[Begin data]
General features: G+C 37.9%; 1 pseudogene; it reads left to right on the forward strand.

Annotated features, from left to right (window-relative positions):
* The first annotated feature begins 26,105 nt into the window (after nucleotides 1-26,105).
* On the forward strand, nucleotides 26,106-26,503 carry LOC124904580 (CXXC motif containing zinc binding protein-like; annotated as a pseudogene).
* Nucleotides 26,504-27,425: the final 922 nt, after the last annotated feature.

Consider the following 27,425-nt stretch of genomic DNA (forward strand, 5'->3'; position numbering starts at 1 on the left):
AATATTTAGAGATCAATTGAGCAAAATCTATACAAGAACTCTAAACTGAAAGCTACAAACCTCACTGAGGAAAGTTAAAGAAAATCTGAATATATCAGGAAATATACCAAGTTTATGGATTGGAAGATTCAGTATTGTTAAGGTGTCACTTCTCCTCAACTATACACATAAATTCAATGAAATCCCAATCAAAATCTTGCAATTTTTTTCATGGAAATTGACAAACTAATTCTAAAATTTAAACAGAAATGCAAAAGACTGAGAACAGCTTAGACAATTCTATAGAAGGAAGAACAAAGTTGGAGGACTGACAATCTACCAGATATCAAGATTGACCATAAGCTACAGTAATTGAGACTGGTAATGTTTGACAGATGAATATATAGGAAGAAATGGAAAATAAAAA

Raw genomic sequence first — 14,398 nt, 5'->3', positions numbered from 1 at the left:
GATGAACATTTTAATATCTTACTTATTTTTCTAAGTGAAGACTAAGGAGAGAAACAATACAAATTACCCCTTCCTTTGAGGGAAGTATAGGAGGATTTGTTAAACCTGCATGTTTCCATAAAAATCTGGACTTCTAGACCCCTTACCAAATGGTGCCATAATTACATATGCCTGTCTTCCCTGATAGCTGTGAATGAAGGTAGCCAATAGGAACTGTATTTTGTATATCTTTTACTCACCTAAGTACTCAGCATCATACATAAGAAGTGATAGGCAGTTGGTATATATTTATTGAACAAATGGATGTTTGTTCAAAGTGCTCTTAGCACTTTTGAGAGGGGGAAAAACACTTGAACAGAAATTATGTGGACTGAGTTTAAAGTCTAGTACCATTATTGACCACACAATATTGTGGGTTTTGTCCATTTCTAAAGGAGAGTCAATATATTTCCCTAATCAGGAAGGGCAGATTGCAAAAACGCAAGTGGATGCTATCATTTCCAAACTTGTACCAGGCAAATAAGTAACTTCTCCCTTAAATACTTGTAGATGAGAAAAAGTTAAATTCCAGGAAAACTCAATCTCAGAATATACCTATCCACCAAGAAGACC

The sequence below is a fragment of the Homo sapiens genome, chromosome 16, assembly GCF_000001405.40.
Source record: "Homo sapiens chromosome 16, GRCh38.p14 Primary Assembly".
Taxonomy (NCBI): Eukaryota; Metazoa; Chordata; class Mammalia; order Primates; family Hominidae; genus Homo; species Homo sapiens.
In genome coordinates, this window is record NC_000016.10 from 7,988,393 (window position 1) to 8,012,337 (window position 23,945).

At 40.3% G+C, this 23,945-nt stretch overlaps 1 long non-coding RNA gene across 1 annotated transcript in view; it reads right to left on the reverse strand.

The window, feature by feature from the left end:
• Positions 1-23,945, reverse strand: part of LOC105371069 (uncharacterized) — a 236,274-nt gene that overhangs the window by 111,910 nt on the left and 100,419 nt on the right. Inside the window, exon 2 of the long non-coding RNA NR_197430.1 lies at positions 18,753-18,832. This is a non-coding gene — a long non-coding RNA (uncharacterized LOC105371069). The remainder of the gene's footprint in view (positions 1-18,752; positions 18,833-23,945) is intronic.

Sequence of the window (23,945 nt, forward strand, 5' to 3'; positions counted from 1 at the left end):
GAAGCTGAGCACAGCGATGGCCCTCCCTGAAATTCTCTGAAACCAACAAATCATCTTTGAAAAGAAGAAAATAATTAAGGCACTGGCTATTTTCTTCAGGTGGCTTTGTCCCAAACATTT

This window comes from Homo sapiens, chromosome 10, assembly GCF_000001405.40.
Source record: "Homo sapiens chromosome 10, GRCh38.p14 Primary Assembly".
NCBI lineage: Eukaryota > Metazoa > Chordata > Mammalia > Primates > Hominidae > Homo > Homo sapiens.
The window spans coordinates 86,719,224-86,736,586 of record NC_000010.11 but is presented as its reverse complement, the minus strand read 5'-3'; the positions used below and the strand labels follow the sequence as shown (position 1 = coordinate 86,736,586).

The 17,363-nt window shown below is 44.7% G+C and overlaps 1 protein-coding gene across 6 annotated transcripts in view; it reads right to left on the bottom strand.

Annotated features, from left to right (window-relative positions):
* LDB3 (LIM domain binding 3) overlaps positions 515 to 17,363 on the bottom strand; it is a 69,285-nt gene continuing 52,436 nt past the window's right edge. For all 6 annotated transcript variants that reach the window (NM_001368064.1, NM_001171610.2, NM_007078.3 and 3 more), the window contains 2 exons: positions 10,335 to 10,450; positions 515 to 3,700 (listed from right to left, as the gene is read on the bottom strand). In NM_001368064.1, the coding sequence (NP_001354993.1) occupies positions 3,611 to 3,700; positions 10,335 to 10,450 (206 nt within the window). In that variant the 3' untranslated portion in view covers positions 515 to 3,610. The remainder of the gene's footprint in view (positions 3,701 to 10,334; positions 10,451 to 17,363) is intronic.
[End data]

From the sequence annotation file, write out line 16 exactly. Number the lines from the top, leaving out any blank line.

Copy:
• Positions 1-23,945, reverse strand: part of LOC105371069 (uncharacterized) — a 236,274-nt gene that overhangs the window by 111,910 nt on the left and 100,419 nt on the right. Inside the window, exon 2 of the long non-coding RNA NR_197430.1 lies at positions 18,753-18,832. This is a non-coding gene — a long non-coding RNA (uncharacterized LOC105371069). The remainder of the gene's footprint in view (positions 1-18,752; positions 18,833-23,945) is intronic.